GOING BACK TO BLACK & WHITE

We have to admit, there’s something about black and white that makes a photo timeless. When done right, the image seems to transcend boundaries, making it more universal and compelling. It also gives a certain purity to the subject that can be a great start to conversations.

Image Credit: @jontyphotography

Canon EOS 5D Mark III | EF24-105mm F/4L IS USM

If you’re looking at trying out this method of visual expression, let us offer you some tips on how to shoot in black and white photography.

  1. See it in your mind’s eye first

With B&W photography, the best results come when you can see visualise the final image in your mind. When taking a shot, you need to be able to ‘see’ how it will appear in a B&W world. Interesting details such as varying textures, spaces as well as difference in lighting will be elevated in a B&W picture and less so in a coloured one.

Image Credit: @reuben_ng_black_and_white

Canon EOS 6D Mark II  | EF16-35mm F/2.8L III USM

One good trick is to convert your current shots into B&W ones to see what works and what doesn’t, while assessing your latent aptitude.

Image Credit: @thesgstreetphoto

Canon EOS 6D Mark II | EF50mm F/1.8 STM

2. Look for textures and lines

Without the distraction of colour, the way we see the world is suddenly transformed. Textures and lines become the star of the show. As such, when composing your B&W shot, do keep a lookout of how these elements can garner impact.

Image Credit: @snappii

Canon EOS 5D Mark IV EF16-35mm F/4L IS USM

The play of leading lines and busy textures are always a key draw to great B&W photos, so adjust your composition constantly to give a very graphic and dramatic final presentation.

Image Credit: @shawn.khang.91

Canon EOS 800D | EF24mm F/2.8 IS USM

3.Great for portraits

When it comes to B&W photography, people make for some of the best subjects. Partially because of the romanticism it evokes, the genre applies well on shots with humans in them; and more so when they are the focus.

Image Credit: @asri.bamadhaj.photography

Canon EOS 5D Mark IV | EF 16-35mm f/4L IS USM

When shooting portraits, be aware of how the light falls on your subject’s features. It’s no surprise that the laugh lines of an elderly make for some of the most captivating shots, telling their story through every fold. But it’s not just Mankind that has these fascinating features – look into the animal kingdom with their wide array of patterns and seek inspiration from them too!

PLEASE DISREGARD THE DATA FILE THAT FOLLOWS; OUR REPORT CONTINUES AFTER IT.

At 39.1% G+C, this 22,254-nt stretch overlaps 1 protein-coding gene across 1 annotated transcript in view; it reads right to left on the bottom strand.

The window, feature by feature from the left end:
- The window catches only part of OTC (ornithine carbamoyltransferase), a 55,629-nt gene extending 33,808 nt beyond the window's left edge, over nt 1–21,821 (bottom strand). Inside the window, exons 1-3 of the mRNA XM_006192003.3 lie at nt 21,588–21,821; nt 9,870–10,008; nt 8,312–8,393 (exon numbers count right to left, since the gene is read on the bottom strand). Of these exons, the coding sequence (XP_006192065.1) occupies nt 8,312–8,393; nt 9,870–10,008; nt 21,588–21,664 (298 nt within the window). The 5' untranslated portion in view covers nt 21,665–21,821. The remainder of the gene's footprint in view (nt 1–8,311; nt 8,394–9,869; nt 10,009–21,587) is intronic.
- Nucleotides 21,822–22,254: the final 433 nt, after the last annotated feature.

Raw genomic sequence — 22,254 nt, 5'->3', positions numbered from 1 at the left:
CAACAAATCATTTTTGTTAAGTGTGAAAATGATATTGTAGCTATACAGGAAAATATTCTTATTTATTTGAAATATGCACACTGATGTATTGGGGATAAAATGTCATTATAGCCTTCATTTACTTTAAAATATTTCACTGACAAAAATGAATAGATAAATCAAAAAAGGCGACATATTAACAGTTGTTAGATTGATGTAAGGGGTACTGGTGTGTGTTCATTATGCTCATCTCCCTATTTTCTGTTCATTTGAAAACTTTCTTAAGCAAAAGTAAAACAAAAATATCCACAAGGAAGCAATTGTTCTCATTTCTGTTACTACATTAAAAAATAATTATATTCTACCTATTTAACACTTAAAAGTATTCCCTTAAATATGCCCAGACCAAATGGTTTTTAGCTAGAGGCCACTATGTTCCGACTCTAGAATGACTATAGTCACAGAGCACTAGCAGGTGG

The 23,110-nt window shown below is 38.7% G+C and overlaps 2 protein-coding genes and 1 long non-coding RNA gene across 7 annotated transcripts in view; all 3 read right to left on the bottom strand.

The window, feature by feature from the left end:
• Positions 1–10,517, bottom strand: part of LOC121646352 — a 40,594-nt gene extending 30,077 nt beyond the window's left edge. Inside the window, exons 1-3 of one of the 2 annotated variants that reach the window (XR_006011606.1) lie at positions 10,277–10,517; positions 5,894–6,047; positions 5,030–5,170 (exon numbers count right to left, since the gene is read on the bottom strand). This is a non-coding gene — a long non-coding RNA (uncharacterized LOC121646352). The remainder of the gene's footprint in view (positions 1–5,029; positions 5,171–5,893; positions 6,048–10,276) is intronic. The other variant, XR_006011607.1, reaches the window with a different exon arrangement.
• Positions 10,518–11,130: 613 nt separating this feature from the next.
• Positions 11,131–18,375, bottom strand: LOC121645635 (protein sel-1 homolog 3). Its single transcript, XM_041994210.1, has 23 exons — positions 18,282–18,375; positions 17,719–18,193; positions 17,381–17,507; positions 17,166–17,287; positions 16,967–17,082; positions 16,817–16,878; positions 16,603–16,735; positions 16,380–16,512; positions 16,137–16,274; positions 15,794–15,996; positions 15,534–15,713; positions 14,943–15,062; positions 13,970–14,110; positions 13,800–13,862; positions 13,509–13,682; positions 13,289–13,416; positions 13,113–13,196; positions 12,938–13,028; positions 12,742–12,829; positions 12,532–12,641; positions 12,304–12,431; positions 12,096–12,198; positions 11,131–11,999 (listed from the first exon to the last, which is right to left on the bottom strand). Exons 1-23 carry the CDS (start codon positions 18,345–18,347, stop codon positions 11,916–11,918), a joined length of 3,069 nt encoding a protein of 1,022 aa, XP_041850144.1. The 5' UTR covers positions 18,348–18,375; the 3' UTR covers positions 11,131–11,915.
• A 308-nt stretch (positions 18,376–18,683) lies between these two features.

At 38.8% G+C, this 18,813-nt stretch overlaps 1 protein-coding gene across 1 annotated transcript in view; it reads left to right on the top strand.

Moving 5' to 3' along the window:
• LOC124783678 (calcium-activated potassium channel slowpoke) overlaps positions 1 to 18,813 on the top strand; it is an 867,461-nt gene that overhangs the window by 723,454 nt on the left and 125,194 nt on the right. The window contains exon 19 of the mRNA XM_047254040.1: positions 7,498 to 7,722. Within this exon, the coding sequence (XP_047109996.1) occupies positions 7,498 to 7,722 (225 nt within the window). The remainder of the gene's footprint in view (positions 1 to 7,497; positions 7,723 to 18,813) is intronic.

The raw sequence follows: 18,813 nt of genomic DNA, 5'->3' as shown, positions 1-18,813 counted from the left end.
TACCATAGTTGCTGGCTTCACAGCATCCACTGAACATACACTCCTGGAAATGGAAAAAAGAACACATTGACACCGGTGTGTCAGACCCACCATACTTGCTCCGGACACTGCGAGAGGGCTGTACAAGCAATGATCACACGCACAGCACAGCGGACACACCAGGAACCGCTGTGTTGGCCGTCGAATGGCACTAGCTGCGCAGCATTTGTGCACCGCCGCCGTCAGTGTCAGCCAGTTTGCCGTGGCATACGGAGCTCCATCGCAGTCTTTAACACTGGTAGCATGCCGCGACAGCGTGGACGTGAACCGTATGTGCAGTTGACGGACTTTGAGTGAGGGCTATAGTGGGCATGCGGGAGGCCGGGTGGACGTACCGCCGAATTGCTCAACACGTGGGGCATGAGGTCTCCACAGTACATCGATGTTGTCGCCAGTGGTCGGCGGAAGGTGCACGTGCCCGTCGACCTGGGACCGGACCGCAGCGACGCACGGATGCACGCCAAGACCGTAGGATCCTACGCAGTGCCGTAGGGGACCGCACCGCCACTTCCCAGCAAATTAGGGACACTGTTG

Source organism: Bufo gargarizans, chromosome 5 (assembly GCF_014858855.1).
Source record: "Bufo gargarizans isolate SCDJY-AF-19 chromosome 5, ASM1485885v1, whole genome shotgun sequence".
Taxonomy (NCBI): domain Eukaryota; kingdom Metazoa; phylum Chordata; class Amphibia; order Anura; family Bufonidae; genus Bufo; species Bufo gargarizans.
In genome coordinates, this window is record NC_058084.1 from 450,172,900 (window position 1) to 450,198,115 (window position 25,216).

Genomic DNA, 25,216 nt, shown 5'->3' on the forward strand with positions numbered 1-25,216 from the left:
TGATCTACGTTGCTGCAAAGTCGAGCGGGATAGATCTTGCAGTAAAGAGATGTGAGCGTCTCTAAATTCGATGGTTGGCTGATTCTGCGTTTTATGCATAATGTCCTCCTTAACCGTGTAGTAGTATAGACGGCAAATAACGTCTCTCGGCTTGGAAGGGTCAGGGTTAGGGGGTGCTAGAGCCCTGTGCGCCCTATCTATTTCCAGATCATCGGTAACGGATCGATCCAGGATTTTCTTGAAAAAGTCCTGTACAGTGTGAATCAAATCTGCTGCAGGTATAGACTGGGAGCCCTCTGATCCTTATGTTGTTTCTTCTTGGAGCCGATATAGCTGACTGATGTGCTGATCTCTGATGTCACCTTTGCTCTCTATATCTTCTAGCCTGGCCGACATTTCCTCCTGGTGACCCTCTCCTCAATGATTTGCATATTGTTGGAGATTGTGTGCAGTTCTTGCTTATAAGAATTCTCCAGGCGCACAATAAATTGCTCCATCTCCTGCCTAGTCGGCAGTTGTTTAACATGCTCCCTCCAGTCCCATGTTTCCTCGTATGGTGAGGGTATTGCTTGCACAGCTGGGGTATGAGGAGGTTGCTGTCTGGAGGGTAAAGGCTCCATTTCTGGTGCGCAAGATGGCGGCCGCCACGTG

Image Credit: @wanderwonder.ling

Canon 1DX M2 | EF 400mm f/4 DO IS II USM

4. The space around us

That doesn’t mean landscapes or spaces don’t lend themselves well to B&W photography. In these cases, it’s best to play with the forms and lines that present themselves in nature and architecture. From the geometry of flowers and buildings to the organic flow of mountains and roads, present these subjects best by keeping them simple – with a clear background for example.

Image Credit: @yong_hazelle

Canon EOS 60D | EF-S18-200mm F/3.5-5.6 IS

Find your subject, be it on a winding road or a bloom, and place them against a contrasting background (white on black or vice versa) to draw focus. Another tip: Use a polariser to play with reflections and darken skies to achieve a cleaner shot.

Image Credit: @neverbeenwongbefore

Canon EOS 5D Mark IV | EF70-200mm f/2.8L IS II USM

5. Contrast is everything

Since so much of B&W photography is about forms, shapes, lines and textures, contrast becomes “key” to a great picture. We’re talking “high-key” and “low-key” lighting here. The first is when the range of contrast is stretched to its maximum, with distinct points of black and white, and often beside each other for a dramatic effect. This is light and shadow play at its best but remember to keep those colours clean and sharp.

Image Credit: @xander._.c137

Canon EOS 800D EF-S24mm F/2.8 STM

The second is when you wish play more with subtle shifts in tonality. Paint with a palette of grays and use them to create surreal and dreamy images.

Image Credit: @jazpar.y

Canon EOS 5D Mark IV | EF100mm F/2.8L Macro IS USM

6. Shoot in RAW and JPEG

Choose to shoot in both the RAW and JPEG format simultaneously, then switch over to your monochromatic settings to get a sense of how your picture will look in black and white. While not the end goal, it will help beginners find their footing during framing. You can also try shooting in HDR to achieve great dynamic range in your photographs.

Image Credit: @roganyeohfotografi

Canon EOS EOS 5D Mark III | EF85mm F/1.4L IS USM

By saving both formats for editing in post production, you will have the coloured images to use as reference while being able to enjoy tweaking RAW files.

7. Isolate your subject

If it gets too overwhelming, try to remove visual distractions from the frame. Place your subject in a “void” but harness the space to create a frame around them. This time, it’s important to remove the unnecessary lines and textures within your composition so that your focus becomes undisputed.

Image Credit: @imagin8tv

Canon EOS 5D Mark IV | EF 24-70mm f/2.8L II USM Lens

You can even try long exposure shots to wash out the background, or to blur out competing elements, and keep the attention on your chosen subject under the correct circumstance!

Image Credit: @ahgongz

Canon EOS 760D | EF40mm F/2.8 STM

Are you intrigued to explore this moody theme? Show us your best attempts at Black & White photography and blow us away by tagging your new monochromatic shots using #canonsg for a chance to be featured!

First published: Canon EOS World

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